6. Creating a little more room to operate: Spent some time down at South Bend on the weekend watching some football and taking in a couple of games at the magnificent, $53 million Compton Family Ice Rink where the Fighting Irish play hockey. What a place. Most interesting? When they designed the rink, they made it 95 feet wide, which is somewhere in the middle between the NHL's dimensions (85 feet) and the bigger international rinks (100 feet). ND hockey execs just thought it fit the kind of hockey program they wanted to run. You wonder if an NHL team will ever make that kind of spacious choice. Or would be allowed to.
7. Just the facts without the pomp and circumstance: Watching the Broncos and Colts one was reminded just how good Cris Collinsworth is at his job. Certainly the best analyst in football, and probably in sports. Or maybe neck and neck with tennis' John McEnroe. Anyways, with Collinsworth there's never any need for goofy gimmicks, he never plays the "when I played" card and his ability to create conversation around offensive and defensive plays despite having been an offensive player is extraordinary. Collinsworth isn't about flash. He's just damn good.
8. A Panther to keep an eye on: One of the players the Maple Leafs have been eying from afar over the past couple of seasons is defenceman Dmitri Kulikov of the Florida Panthers, and Kulikov might just be more available now than he was because of the wreckage of Florida's early season play. He's only 22, but already has four full seasons in the NHL. A couple of problems. He won't come cheap. He's in the last year of a contract that comes with a $2.5 million hit and will be looking for a significant pay increase this summer. And he shoots left, with the Leafs more in need of a right-handed shooting blueliner. Like Mike Kostka. Oh, never mind. . .
9. Leafs would like a mulligan on that one: Toronto's had very good luck using the trade market to acquire offensive players in recent years, so it's probably fair that a few have backfired, as well. So when you look at the NHL scoring stats this morning and see former Leaf first rounder Alexander Steen tied for the NHL lead in goals with seven, it's a sombre reminder of the dangers of making decisions too early on players before they're full formed. Interim GM Cliff Fletcher shipped Steen and defenceman Carlo Colaiacovo to St. Louis in 2008 to get what he hoped would be a proven scorer in Lee Stempniak, who instead had the deer-in-the-headlights look the moment he arrived in town and didn't stay long. Steen is unlikely to stay at or near the top of NHL scorers. But he's become a very important player for the Blues.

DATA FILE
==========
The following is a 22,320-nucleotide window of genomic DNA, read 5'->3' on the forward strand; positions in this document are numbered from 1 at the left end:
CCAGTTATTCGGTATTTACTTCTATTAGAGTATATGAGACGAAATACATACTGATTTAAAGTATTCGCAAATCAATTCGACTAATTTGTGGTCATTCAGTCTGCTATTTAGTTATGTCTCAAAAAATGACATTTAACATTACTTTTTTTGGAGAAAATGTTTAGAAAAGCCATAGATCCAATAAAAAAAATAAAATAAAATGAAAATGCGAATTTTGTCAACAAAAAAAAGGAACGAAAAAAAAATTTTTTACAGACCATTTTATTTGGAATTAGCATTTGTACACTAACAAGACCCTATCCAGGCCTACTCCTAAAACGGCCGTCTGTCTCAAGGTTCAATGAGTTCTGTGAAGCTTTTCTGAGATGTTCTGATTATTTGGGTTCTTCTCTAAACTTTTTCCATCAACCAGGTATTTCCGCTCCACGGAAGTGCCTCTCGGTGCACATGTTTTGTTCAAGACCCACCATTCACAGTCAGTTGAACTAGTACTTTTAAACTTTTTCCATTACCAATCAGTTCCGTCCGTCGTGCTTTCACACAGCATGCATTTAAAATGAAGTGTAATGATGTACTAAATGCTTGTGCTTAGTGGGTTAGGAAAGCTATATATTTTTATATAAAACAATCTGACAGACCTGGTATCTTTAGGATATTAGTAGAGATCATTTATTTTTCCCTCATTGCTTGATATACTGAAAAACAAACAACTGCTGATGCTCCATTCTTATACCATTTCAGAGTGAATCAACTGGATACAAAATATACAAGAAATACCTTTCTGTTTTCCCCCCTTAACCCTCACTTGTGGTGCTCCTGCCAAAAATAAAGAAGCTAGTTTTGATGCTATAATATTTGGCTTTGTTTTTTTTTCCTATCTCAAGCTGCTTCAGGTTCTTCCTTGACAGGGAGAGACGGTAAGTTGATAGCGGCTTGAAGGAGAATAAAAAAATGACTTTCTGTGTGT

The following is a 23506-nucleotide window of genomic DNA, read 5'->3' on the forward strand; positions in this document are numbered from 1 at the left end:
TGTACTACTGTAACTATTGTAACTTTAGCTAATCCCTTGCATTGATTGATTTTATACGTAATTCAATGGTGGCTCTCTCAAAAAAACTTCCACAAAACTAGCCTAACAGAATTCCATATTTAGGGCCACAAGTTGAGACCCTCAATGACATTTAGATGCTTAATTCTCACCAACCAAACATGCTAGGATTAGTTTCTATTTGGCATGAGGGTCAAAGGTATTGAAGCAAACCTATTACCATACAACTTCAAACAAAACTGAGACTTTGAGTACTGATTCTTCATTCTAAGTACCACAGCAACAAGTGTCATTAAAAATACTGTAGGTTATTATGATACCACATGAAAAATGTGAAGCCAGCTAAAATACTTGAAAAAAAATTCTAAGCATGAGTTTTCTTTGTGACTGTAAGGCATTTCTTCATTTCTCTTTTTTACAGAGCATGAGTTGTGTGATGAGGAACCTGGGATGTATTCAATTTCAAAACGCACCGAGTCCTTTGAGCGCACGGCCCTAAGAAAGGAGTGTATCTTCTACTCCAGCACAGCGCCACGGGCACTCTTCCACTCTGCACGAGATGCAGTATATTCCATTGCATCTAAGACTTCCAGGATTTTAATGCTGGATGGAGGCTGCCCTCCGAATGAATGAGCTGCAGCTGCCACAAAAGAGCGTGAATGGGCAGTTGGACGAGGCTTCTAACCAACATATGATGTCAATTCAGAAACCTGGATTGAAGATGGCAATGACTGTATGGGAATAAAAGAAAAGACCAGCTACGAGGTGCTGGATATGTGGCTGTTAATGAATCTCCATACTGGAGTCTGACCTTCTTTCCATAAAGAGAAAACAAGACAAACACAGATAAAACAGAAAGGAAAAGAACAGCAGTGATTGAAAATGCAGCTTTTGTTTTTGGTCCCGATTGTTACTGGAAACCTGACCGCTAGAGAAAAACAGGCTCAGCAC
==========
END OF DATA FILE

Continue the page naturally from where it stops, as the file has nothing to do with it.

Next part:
10. The value of losing: By most estimates, the Leafs weren't even in the game on Saturday night against the Hawks, which should surprise absolutely no one. One of the league's youngest teams, a team that's been playing with fire for a while now, gets undressed by the champs. Makes sense, and now, surely, Randy Carlyle has his team's attention. Still, before the season started, Detroit GM Ken Holland said by his estimation to make the playoffs with any sort of margin for error you have to consistently win six out of every 10 games. Well, the Leafs have six wins in nine games despite injuries and suspensions, and have a chance to make it seven wins in 10 tomorrow night against the sizzling Ducks. Panic if you want, but it hardly seems the time.